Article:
*Frida Kahlo* is considered a level 2 reader. Level 1 readers will have fewer unique words, while level 3 will have many more and include the subjunctive and all tenses. Graded readers can be found at, or on Amazon and the personal pages of authors such as Bryan Kandel, Andrew Snider, Adriana Ramirez, and Bill VanPatten. The FM readers have audiobook options, as well as entire courses built around each book, but some of them will feel a bit too juvenile to adults. Their most recent books come with two versions: one in present, one in past tenses. VanPatten’s books should be read when you feel you’re ready for “authentic” texts to bridge the gap. VanPatten is one of the most renowned experts in Second Language Acquisition research and the most involved in influencing actual language teaching. He retired from professorship to write fiction. Most of the other authors are teachers.

I chose Borges because his writing has the reputation of being difficult, though possibly more for his ideas than the language itself. The specific story, *Tigres azules* was a random choice. I compared it with the first page of *El aleph* and the results were similar. I chose *El patito feo* because it’s often the example people use when advocating for children’s literature to be used. More modern children’s literature would fare better, but it’s more difficult to find for free or for a low cost. New children’s books in Spanish also get to be expensive unless you can find them in the library, where the choice is usually limited.

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Venezuela’s Natural Beauty: Región Zuliana

Maracaibo. Picture courtesy of

Dominating the northwestern part of Venezuela, la Región Zuliana comprises exclusively Zulia state, the most populated one in the country. Known for its cultural tradition, tropical climate and cultural diversity, the Zulian region and its capital city, Maracaibo, represent an essential piece of Venezuela’s natural and cultural landscape.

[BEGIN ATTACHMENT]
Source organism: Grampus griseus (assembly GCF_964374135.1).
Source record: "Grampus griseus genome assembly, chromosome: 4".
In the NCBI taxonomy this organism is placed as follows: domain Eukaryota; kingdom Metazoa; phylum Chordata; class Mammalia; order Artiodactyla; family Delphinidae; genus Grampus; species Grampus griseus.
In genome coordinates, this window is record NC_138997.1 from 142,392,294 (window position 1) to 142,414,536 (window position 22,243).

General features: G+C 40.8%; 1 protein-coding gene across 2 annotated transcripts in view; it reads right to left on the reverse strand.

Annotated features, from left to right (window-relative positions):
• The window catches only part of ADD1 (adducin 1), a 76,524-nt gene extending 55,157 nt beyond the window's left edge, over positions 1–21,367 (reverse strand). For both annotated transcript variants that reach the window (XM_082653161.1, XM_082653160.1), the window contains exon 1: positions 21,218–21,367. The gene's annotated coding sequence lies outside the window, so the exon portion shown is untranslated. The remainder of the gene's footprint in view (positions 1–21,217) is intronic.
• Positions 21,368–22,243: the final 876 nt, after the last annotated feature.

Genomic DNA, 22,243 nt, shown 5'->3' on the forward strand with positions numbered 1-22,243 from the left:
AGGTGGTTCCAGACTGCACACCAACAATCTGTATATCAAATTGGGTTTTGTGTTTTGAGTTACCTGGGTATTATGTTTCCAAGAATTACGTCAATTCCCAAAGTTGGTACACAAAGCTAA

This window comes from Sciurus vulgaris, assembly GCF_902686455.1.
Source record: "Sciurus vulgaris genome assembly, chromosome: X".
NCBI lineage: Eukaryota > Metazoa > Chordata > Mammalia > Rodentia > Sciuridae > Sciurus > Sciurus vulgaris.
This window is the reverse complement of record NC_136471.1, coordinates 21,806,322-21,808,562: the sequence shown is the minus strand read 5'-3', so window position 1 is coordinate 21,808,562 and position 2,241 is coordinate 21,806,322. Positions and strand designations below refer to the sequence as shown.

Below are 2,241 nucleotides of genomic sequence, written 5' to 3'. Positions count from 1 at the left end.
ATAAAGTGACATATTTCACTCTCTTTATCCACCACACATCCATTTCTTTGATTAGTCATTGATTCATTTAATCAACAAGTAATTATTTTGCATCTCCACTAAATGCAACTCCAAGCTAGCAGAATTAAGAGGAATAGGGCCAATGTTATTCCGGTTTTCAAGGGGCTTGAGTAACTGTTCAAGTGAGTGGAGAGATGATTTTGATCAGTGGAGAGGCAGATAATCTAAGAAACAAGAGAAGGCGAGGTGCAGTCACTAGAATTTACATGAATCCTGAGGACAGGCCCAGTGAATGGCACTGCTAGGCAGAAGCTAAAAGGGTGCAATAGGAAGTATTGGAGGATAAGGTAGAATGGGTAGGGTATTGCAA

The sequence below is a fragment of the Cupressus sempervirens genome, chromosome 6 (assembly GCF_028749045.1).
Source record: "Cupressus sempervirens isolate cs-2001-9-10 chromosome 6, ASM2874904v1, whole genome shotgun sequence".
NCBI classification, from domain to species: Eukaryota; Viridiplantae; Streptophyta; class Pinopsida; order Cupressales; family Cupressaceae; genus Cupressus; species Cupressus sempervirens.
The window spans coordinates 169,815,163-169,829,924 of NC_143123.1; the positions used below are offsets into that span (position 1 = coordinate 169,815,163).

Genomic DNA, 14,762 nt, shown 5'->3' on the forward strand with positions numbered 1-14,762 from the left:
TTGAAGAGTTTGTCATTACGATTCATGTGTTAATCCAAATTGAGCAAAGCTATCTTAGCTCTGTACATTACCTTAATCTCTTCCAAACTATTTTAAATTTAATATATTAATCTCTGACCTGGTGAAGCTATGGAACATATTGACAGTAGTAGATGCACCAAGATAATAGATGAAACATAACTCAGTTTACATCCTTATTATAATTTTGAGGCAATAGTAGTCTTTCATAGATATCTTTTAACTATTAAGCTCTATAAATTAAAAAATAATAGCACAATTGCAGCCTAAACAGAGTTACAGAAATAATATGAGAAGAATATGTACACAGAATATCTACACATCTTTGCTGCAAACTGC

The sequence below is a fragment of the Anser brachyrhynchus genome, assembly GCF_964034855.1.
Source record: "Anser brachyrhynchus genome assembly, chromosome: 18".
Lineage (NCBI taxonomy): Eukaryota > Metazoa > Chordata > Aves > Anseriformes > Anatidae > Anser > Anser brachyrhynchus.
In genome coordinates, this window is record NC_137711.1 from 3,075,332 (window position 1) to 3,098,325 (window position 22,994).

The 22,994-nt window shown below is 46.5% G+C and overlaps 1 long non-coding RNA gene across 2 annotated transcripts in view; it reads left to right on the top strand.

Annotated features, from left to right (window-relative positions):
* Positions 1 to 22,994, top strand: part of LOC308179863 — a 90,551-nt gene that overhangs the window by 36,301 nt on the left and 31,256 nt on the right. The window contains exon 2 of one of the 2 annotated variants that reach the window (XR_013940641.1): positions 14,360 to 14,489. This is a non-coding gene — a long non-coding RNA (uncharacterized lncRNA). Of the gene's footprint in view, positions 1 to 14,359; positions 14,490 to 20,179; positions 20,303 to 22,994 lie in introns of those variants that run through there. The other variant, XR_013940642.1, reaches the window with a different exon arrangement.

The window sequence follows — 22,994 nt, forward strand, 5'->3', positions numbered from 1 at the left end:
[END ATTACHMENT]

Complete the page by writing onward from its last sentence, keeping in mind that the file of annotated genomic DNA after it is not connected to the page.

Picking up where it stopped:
The diversity of natural landscapes present in Zulia, in addition to the presence of Lake Maracaibo, defines a wide range of climates present in the state, featuring highly irregular rain patterns.

There are two geographical features that have defined this region: the Maracaibo Lake basin, a depression covered with sediments coming from the Andes Mountain Range; and the Sierra de Perijá—also called Sierra de los Motilones—, a local, sparsely populated mountain range in the western part of the region, right on the border with Colombia.

Zulia comprises many habitats that provide interesting wildlife reservoirs, such as the Sierra de Perijá and the humid coastal environments, which have a great variety of species, even if some of them are still endangered as a result of the economic activities in this state, like deforestation, poaching or water pollution.

However, this region keeps attracting both national and foreign tourists for the many possibilities the state offers. Just by traveling around Castilletes—right in front of the Gulf of Venezuela—, one could find hundreds of appealing places to explore, like the haciendas (ranches), museums for local handicrafts and folkloric treasures, and historical monuments.

Zulia is home to four main Indigenous peoples (Guajiros, Wayuú, Yukpas, and Barí), which still maintain many of their traditions and lifestyles. For tourists, this is a genuine cultural experience.

Also, the shores of Maracaibo Lake and the sea shores overlooking the Gulf of Venezuela offer wonderful beaches to travelers, as well as true architectural jewels from Venezuela’s colonial past, such as the San Carlos Castle, Castillete de Zapara and Paijana’s fortified outpost.

Monument to La Chinita. Picture courtesy of

When compared with other Venezuelan regions, Zulia state doesn’t have a great array of national parks. Nonetheless, the two of them are very well-known as tourist magnets, especially for those looking for new, wild adventures.

The most well-know of those parks is the Sierra de Perijá National Park, officially created on December 12, 1978 in order to preserve the local biodiversity in an area of 295,288 hectares. With two hills standing out (Cerro Pintado and Cerro Tutari), the park extends through the municipalities of Perijá and Colón. Its height is enough to allow for the development of various climatic and vegetation levels, including páramos (high plateaus) and most of the protected area is covered by dense, humid forests and scrubs.

The other park, Ciénagas de Juan Manuel National Park, was established on June 5, 1991. Also known as Aguas Blancas and Aguas Negras, it is a wide swamp famous for el relámpago de Catatumbo (Catatumbo Lightning), an unique atmospheric phenomenon that happens over the mouth of the Catatumbo River originating from a mass of storm clouds at an altitude of more than 1 km, which appears at least 140 nights per year, nine hours per day, and from 16 to 40 times per minute—a lightning so famous it appears on the state’s official flag.

In brief, la Región Zuliana is one of the best regions to visit if you want to start exploring a really fascinating side of Venezuela’s landscape.

The post Venezuela’s Natural Beauty: Región Zuliana first appeared on Spanish Language Blog.